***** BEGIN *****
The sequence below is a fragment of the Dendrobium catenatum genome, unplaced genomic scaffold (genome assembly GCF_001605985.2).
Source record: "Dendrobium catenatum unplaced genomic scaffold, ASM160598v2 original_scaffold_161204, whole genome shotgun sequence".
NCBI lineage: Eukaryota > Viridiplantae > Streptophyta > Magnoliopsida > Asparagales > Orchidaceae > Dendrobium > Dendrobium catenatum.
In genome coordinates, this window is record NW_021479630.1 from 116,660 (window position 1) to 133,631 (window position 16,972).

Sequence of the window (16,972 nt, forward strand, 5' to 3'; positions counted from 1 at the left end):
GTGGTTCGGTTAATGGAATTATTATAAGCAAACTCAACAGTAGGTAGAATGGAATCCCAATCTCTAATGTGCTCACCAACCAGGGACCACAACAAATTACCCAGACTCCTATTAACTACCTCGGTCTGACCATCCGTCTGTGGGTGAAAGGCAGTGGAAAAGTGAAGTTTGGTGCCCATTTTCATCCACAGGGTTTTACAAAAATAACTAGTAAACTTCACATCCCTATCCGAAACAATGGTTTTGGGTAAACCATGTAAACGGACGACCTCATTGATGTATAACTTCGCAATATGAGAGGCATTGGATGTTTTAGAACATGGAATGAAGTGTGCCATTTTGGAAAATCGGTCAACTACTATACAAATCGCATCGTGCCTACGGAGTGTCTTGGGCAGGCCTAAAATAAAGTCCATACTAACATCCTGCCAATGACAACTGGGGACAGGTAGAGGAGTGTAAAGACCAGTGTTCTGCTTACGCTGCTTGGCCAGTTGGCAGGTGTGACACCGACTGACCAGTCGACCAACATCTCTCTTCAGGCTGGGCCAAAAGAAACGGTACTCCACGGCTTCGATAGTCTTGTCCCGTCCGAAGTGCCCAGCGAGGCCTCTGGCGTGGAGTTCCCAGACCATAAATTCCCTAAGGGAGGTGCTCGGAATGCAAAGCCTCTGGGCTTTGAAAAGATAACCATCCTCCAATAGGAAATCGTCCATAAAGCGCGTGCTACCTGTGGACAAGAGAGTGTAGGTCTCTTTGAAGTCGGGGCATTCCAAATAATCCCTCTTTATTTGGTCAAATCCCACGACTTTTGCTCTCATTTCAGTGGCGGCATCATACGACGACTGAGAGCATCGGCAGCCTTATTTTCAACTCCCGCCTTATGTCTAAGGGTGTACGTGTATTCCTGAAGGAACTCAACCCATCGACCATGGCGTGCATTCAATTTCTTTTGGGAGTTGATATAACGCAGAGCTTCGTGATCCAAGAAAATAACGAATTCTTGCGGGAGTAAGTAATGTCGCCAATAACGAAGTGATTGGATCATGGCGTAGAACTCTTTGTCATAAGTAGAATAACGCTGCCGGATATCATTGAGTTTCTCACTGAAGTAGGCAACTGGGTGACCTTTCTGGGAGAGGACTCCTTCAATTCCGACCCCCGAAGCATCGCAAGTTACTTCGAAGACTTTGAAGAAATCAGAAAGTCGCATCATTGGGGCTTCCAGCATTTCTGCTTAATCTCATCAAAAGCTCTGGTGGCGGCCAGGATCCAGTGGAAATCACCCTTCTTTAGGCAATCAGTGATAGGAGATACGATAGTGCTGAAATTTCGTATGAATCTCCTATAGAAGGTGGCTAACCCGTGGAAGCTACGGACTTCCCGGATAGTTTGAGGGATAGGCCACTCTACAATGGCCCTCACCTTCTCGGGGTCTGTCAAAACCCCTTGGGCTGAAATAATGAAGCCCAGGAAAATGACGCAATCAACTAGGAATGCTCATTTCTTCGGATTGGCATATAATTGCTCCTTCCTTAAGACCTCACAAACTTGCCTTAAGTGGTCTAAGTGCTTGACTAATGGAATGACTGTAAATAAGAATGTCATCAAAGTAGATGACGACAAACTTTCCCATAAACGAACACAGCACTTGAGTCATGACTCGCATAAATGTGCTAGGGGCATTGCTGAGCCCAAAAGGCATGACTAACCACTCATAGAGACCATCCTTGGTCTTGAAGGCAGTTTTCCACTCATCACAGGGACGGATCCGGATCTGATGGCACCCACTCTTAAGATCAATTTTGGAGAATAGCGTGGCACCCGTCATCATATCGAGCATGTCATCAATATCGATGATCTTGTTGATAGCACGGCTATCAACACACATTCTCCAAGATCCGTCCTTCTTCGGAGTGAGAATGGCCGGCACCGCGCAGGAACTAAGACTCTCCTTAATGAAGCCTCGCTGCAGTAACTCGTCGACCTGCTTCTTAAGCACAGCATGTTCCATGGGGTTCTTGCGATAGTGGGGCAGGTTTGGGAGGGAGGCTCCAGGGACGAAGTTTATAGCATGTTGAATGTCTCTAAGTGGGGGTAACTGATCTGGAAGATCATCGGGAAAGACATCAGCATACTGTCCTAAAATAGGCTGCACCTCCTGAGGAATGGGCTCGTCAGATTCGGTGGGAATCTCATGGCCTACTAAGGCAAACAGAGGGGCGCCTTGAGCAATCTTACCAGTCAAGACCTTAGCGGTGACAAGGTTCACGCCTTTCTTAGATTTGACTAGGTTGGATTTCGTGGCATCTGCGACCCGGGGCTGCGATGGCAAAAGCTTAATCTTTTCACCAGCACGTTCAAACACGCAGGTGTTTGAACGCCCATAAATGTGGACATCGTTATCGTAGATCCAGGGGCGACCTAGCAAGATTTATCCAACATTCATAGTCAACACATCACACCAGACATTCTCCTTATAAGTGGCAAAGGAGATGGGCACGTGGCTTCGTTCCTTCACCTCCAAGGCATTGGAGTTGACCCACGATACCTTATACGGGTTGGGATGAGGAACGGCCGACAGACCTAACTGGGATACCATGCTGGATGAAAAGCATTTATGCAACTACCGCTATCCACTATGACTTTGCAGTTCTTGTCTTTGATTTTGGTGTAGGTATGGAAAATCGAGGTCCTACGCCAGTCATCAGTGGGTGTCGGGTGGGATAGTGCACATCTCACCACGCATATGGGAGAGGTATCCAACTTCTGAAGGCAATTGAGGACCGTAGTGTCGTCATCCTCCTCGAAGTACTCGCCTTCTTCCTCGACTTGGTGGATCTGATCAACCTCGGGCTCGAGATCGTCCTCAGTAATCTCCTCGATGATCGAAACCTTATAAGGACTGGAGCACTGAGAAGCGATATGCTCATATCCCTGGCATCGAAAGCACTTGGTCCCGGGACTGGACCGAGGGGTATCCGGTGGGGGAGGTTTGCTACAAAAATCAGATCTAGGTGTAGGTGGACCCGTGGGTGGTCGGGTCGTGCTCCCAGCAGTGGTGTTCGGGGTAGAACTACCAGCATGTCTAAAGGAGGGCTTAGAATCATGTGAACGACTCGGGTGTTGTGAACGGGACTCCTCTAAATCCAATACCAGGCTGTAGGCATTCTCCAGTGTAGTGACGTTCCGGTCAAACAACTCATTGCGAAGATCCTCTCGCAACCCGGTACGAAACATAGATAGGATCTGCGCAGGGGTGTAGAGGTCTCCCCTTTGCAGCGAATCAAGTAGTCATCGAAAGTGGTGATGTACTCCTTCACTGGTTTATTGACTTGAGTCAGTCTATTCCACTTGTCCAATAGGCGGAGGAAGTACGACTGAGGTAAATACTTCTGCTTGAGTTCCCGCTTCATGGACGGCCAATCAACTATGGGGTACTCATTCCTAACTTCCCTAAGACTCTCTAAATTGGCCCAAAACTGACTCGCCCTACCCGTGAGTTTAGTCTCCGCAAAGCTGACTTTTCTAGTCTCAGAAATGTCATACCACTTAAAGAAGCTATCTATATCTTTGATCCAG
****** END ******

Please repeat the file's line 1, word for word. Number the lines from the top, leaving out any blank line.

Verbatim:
The sequence below is a fragment of the Dendrobium catenatum genome, unplaced genomic scaffold (genome assembly GCF_001605985.2).